The information below isn’t directly related to Opel but does show that GM slowly awakened to the importance of ‘long term reliability’

    From 2006

    “GM’s warranty costs have fallen 40% in the last five years as GM has, among other things, increased the durability specifications on its cars. It used to be, for example, that key parts were designed to last only 80,000 miles. That has increased, say GM executives, to well over 100,000 miles, with many parts specified to last 120,000 miles.”

    http://www.businessweek.com/autos/content/sep2006/bw20060906_198888.htm

    From 2009
    10 Year Reliability by Brand

    http://www.consumerreports.org/cro/money/shopping/ways-to-save-on/save-on-wheels-new-or-used/reliability-snapshot/save-on-wheels-new-or-used-reliability-snapshot.htm

    As regards VW – a 10 year old Toyota is statistically as reliable as a 4 year old Toyota. (And can we please skip all the ‘you can’t trust CR’ stuff this time and stay on track for the basic point of the discussion?)

  • avatar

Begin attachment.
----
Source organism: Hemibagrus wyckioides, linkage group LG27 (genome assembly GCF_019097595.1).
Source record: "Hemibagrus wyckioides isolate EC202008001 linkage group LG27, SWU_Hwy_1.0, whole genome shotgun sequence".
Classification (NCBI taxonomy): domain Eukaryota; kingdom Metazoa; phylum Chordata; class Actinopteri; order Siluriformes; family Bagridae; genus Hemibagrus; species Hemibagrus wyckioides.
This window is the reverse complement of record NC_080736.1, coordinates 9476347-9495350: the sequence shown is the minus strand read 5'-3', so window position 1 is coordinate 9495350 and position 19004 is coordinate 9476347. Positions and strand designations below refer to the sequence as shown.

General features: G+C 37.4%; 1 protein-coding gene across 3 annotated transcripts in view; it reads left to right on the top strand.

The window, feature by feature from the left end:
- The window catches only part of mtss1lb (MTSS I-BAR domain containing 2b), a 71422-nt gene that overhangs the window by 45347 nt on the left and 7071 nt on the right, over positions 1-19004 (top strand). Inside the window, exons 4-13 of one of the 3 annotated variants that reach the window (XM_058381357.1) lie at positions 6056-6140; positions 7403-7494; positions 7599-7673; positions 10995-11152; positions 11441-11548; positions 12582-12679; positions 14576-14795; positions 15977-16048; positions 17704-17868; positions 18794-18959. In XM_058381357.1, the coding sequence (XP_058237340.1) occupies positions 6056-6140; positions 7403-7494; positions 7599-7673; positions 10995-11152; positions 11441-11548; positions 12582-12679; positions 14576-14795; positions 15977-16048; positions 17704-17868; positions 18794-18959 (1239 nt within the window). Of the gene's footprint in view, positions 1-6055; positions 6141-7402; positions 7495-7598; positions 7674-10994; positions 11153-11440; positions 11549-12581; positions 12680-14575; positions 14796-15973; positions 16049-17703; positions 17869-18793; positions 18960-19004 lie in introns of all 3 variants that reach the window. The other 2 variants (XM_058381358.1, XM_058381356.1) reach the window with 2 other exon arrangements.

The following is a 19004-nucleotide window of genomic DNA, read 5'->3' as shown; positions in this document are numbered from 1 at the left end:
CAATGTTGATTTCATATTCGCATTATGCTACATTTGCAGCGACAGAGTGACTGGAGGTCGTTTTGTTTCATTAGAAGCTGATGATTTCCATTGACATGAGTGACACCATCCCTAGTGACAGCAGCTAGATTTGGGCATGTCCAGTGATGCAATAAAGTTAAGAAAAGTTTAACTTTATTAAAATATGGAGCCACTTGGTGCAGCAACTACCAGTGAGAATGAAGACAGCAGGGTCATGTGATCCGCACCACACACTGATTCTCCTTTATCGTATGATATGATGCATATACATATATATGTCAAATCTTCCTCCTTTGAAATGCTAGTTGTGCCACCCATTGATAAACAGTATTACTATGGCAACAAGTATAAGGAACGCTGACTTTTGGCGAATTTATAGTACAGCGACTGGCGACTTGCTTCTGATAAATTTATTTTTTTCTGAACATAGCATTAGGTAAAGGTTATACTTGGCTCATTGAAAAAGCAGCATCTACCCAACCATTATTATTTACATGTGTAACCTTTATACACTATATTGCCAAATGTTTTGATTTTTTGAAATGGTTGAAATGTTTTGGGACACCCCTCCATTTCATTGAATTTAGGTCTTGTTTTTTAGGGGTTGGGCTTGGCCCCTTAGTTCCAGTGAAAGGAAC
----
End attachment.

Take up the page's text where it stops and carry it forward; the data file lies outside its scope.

HerrKaLeun

    On VW reliability: when I worked at a VW plant in Germany the guy giving me the intro told me that VW pays much attention to how the car looks under the hood when the owner opens it. unlike Toyota. Now i think to myself, why don’t they just build the cars ugly under hood, but more reliable so the owner doesn’t have to look under the hood???

    On warranty: the only warranty time that counts for me is when it covers:
    - bumper to bumper and full labor and material paid for
    - transferable at no charge to whoever I sell it to (that keeps resale value up)
    - free of charge to me (unless Opel)
    - the only fine print I want that I need to do reasonable maintenance at a shop of my choice, not necessarily dealer. And they are only allowed to void warranty for parts that are affected by neglected maintenance. Meaning, if I don’t change engine oil, my power seat still has warranty since the oil didn’t affect it. For service intervals there also needs to be some wiggle-time. If oil change is every 7,500 miles, they can’t void the engine warranty when I change oil after 7,800 miles.